As Tim had said, your listing agent can give you an estimated net sheet which would show what fees are likely to be. It is really all dependent on the price/terms of the offer that is provided by the buyer and accepted by you.
Some of the elements are:
Loan fees- to get out of the loan, you need to pay interest up to the point that the escrow closes. Often they will also charge you a $100 reconveyance fee. That is depending on the bank. If you have a second loan, you calculate in the same projection of what you owe prior to the sale closing, including a reconveyance fee.
Title fees- to provide a clear title to the property, and escrow fees to execute the contract. These prices are set relating to the sales price of the home so they will change as the sales price changes. These are also negotiable as to how they're paid: by the seller, by the buyer, or 50-50. In today's market it's pretty common tht the buyer asks the seller to pay these costs.
Commissions- Seller pays commissions. While this number is negotiable, there is a reasonable range by which it makes sense for realtors to accept the listing and some that are not. The commission is split in some fashion between listing agent and the buyer's agent, and normally specified in the listing agreement.
Transfer fees- is set at $1.10 per $1,000 of the purchase price. This again can be negotiated with the buyer but most often, in today's market, the buyer will ask the seller to pay these.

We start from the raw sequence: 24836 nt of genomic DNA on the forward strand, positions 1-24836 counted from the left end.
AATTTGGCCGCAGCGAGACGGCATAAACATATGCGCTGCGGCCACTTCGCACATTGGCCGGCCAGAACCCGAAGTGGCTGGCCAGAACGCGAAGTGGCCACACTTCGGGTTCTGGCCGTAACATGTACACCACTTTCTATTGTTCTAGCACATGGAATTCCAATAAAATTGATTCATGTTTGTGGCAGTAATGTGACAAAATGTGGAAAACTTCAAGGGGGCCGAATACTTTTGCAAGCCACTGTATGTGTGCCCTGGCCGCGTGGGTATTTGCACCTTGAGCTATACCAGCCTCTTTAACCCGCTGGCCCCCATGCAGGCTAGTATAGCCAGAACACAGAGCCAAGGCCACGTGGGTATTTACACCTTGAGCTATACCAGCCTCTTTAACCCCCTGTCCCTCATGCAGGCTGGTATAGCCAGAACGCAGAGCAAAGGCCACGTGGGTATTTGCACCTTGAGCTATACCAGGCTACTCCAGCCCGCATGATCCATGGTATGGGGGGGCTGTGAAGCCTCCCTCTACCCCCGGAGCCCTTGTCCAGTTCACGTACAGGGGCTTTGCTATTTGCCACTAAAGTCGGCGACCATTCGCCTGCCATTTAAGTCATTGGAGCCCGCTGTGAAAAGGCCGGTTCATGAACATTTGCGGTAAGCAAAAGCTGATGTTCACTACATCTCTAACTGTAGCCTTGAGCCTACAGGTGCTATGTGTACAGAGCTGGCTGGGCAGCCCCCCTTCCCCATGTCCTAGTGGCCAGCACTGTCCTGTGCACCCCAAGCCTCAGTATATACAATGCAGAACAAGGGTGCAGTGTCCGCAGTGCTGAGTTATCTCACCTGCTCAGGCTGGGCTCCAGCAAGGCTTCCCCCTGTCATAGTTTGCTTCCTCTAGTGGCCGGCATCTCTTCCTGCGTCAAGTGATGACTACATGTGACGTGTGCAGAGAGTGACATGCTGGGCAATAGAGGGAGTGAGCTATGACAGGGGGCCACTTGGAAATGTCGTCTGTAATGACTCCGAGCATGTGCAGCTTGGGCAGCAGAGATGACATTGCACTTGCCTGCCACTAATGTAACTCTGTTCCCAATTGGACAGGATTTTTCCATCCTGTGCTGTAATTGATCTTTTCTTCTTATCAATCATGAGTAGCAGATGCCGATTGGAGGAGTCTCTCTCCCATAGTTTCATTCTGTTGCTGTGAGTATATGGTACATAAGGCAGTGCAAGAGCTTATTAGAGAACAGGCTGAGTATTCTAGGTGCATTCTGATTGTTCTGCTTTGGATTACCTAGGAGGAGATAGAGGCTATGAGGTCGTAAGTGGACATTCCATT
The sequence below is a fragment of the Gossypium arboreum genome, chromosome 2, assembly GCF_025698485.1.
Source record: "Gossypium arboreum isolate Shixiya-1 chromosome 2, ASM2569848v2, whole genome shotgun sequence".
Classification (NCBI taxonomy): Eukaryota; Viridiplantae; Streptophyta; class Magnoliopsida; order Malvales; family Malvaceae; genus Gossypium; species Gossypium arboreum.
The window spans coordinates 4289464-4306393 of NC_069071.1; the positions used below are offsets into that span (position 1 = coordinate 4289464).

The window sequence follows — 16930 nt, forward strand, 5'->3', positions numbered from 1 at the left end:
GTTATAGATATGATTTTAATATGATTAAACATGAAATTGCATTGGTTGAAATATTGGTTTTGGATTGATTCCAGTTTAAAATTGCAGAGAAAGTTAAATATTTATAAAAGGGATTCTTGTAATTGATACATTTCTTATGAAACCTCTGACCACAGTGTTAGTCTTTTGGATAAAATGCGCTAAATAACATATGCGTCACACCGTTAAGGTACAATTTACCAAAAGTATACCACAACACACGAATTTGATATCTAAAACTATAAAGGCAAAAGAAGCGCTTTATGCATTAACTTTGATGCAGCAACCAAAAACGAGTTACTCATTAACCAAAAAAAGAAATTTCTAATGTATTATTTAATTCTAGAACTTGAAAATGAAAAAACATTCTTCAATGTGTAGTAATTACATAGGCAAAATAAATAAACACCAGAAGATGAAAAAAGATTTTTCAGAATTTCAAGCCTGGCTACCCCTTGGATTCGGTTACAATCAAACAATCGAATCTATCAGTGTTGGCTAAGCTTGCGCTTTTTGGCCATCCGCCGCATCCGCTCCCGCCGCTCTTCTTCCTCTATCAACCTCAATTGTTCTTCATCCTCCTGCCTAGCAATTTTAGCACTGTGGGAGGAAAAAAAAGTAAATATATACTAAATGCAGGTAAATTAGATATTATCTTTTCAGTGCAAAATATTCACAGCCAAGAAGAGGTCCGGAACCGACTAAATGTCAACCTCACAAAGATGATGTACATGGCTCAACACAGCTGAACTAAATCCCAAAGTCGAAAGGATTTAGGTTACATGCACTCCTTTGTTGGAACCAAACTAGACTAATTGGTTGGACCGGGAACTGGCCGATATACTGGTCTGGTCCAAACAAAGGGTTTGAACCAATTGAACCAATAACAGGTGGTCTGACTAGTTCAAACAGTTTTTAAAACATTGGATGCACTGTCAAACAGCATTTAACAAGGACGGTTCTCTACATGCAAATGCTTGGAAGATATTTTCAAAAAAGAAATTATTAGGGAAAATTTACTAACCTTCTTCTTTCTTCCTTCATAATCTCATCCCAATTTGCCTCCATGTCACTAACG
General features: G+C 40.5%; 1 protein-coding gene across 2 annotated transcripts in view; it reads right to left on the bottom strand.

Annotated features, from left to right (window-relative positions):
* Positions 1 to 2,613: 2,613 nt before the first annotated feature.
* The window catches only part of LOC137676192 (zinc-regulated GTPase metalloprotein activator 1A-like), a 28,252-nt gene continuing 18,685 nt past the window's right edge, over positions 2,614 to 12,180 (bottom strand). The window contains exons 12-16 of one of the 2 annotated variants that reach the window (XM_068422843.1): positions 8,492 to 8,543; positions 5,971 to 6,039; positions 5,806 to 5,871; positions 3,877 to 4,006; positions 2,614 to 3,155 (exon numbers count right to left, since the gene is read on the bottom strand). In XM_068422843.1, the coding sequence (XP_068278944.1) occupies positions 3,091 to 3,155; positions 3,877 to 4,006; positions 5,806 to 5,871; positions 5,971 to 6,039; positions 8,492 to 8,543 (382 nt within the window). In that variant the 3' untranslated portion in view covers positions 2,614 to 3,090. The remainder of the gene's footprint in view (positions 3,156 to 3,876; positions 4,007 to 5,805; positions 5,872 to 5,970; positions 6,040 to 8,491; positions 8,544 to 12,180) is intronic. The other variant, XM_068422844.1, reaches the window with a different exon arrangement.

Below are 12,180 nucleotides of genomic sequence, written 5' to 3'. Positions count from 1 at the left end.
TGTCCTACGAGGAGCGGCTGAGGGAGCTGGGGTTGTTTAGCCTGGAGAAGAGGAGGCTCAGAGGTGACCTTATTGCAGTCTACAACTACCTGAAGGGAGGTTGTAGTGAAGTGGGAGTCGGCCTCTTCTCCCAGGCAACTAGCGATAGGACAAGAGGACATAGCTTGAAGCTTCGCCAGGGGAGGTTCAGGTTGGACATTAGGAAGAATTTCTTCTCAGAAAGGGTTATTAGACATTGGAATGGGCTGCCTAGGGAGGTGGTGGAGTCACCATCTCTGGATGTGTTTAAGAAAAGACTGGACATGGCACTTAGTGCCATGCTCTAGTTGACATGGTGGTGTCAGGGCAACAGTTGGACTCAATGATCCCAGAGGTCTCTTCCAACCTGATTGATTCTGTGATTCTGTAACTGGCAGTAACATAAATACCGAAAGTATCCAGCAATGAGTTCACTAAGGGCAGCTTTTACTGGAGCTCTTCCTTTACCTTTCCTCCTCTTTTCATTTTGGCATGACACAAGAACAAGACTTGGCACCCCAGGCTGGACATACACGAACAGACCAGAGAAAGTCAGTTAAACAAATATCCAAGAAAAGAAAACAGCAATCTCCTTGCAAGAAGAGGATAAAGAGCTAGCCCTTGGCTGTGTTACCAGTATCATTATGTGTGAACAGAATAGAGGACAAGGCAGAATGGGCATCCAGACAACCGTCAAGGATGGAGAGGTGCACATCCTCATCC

Outstanding fees- any taxes owed, utilities owed, or any other liens against the property will be settled as payments as part of the transfer of title to the new owner. These are the responsibility of the seller.
Credit to buyer- In today's market, the buyer may also ask for a credit to help cover their loan closing costs. A typical request is a '3% credit towards buyer's recurring and non recurring closing costs'. In some cases, the buyer will raise their price above what they would have offered so that they can 'finance' their closing costs and come in with less money down for the purchase.
Again, all of this is negotiable, but the net sheet helps you manage the 'what if' s of considering certain price offers, with differing terms. The seller makes their decision based on the bottom line net that they would receive.
Now in a short sale, where the seller owes more than what the property is worth, they are making a hardship case to their lender to accept less than what is owed to them, but also to absorb all closing costs defined in the seller's net sheet. In essence, the seller will receive no returns, and the lender is absorbing all the costs outlined above.